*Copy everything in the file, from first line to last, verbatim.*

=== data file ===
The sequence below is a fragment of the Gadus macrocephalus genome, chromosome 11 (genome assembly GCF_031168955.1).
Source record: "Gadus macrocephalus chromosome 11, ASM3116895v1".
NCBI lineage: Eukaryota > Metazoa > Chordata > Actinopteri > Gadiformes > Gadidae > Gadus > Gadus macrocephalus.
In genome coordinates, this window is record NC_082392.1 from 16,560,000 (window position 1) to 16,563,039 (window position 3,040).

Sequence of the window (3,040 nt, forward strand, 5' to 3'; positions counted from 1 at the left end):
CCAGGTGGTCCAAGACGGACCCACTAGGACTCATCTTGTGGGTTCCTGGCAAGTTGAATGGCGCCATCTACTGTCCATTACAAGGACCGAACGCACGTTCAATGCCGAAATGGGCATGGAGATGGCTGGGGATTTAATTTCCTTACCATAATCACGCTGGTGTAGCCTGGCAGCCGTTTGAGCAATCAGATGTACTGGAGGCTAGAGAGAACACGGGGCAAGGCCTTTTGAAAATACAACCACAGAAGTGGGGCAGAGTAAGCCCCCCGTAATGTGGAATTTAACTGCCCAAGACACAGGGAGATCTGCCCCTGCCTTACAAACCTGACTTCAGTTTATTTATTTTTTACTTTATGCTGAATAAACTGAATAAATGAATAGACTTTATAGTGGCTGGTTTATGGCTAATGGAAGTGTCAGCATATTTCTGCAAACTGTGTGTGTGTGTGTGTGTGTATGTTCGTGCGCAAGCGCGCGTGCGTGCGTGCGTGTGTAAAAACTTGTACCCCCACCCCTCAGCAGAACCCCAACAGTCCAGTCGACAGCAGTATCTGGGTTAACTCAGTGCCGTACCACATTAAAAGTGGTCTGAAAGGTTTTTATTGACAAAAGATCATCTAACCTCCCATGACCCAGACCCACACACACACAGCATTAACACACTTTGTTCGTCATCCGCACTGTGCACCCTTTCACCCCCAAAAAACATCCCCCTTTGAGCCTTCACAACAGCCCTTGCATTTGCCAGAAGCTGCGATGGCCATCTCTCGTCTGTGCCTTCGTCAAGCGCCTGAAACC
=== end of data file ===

The sequence below is a fragment of the Gadus macrocephalus genome, chromosome 11 (genome assembly GCF_031168955.1).
Source record: "Gadus macrocephalus chromosome 11, ASM3116895v1".
NCBI lineage: Eukaryota > Metazoa > Chordata > Actinopteri > Gadiformes > Gadidae > Gadus > Gadus macrocephalus.
In genome coordinates, this window is record NC_082392.1 from 16,560,000 (window position 1) to 16,563,039 (window position 3,040).

Sequence of the window (3,040 nt, forward strand, 5' to 3'; positions counted from 1 at the left end):
CCAGGTGGTCCAAGACGGACCCACTAGGACTCATCTTGTGGGTTCCTGGCAAGTTGAATGGCGCCATCTACTGTCCATTACAAGGACCGAACGCACGTTCAATGCCGAAATGGGCATGGAGATGGCTGGGGATTTAATTTCCTTACCATAATCACGCTGGTGTAGCCTGGCAGCCGTTTGAGCAATCAGATGTACTGGAGGCTAGAGAGAACACGGGGCAAGGCCTTTTGAAAATACAACCACAGAAGTGGGGCAGAGTAAGCCCCCCGTAATGTGGAATTTAACTGCCCAAGACACAGGGAGATCTGCCCCTGCCTTACAAACCTGACTTCAGTTTATTTATTTTTTACTTTATGCTGAATAAACTGAATAAATGAATAGACTTTATAGTGGCTGGTTTATGGCTAATGGAAGTGTCAGCATATTTCTGCAAACTGTGTGTGTGTGTGTGTGTGTATGTTCGTGCGCAAGCGCGCGTGCGTGCGTGCGTGTGTAAAAACTTGTACCCCCACCCCTCAGCAGAACCCCAACAGTCCAGTCGACAGCAGTATCTGGGTTAACTCAGTGCCGTACCACATTAAAAGTGGTCTGAAAGGTTTTTATTGACAAAAGATCATCTAACCTCCCATGACCCAGACCCACACACACACAGCATTAACACACTTTGTTCGTCATCCGCACTGTGCACCCTTTCACCCCCAAAAAACATCCCCCTTTGAGCCTTCACAACAGCCCTTGCATTTGCCAGAAGCTGCGATGGCCATCTCTCGTCTGTGCCTTCGTCAAGCGCCTGAAACC